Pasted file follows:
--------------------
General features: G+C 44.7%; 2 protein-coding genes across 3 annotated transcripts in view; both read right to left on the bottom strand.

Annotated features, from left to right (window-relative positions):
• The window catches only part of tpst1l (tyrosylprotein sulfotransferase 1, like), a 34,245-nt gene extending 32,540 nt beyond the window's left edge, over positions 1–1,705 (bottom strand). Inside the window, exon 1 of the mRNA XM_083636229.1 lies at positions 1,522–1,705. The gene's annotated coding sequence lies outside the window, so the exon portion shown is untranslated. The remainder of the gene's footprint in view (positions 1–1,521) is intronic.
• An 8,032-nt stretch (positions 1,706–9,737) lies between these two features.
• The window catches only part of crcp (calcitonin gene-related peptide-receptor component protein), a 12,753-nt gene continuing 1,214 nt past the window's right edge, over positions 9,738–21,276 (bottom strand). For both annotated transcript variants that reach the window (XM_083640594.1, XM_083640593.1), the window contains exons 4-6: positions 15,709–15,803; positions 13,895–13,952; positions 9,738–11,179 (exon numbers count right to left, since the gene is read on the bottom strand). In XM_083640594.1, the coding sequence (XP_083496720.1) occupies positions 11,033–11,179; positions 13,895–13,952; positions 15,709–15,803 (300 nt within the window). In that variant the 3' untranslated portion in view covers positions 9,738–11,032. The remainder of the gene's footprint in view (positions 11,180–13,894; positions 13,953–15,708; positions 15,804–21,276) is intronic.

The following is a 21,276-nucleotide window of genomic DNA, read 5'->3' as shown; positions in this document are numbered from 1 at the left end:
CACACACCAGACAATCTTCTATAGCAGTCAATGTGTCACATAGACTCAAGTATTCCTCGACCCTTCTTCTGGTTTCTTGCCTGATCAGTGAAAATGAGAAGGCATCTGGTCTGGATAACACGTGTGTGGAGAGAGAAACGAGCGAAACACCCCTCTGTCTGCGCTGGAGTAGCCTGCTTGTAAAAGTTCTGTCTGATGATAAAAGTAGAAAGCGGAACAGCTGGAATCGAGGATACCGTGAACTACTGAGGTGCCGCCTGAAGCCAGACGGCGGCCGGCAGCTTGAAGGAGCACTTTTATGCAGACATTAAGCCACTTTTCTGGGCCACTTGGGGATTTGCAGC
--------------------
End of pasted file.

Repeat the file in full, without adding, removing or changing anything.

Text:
General features: G+C 44.7%; 2 protein-coding genes across 3 annotated transcripts in view; both read right to left on the bottom strand.

Annotated features, from left to right (window-relative positions):
• The window catches only part of tpst1l (tyrosylprotein sulfotransferase 1, like), a 34,245-nt gene extending 32,540 nt beyond the window's left edge, over positions 1–1,705 (bottom strand). Inside the window, exon 1 of the mRNA XM_083636229.1 lies at positions 1,522–1,705. The gene's annotated coding sequence lies outside the window, so the exon portion shown is untranslated. The remainder of the gene's footprint in view (positions 1–1,521) is intronic.
• An 8,032-nt stretch (positions 1,706–9,737) lies between these two features.
• The window catches only part of crcp (calcitonin gene-related peptide-receptor component protein), a 12,753-nt gene continuing 1,214 nt past the window's right edge, over positions 9,738–21,276 (bottom strand). For both annotated transcript variants that reach the window (XM_083640594.1, XM_083640593.1), the window contains exons 4-6: positions 15,709–15,803; positions 13,895–13,952; positions 9,738–11,179 (exon numbers count right to left, since the gene is read on the bottom strand). In XM_083640594.1, the coding sequence (XP_083496720.1) occupies positions 11,033–11,179; positions 13,895–13,952; positions 15,709–15,803 (300 nt within the window). In that variant the 3' untranslated portion in view covers positions 9,738–11,032. The remainder of the gene's footprint in view (positions 11,180–13,894; positions 13,953–15,708; positions 15,804–21,276) is intronic.

The following is a 21,276-nucleotide window of genomic DNA, read 5'->3' as shown; positions in this document are numbered from 1 at the left end:
CACACACCAGACAATCTTCTATAGCAGTCAATGTGTCACATAGACTCAAGTATTCCTCGACCCTTCTTCTGGTTTCTTGCCTGATCAGTGAAAATGAGAAGGCATCTGGTCTGGATAACACGTGTGTGGAGAGAGAAACGAGCGAAACACCCCTCTGTCTGCGCTGGAGTAGCCTGCTTGTAAAAGTTCTGTCTGATGATAAAAGTAGAAAGCGGAACAGCTGGAATCGAGGATACCGTGAACTACTGAGGTGCCGCCTGAAGCCAGACGGCGGCCGGCAGCTTGAAGGAGCACTTTTATGCAGACATTAAGCCACTTTTCTGGGCCACTTGGGGATTTGCAGC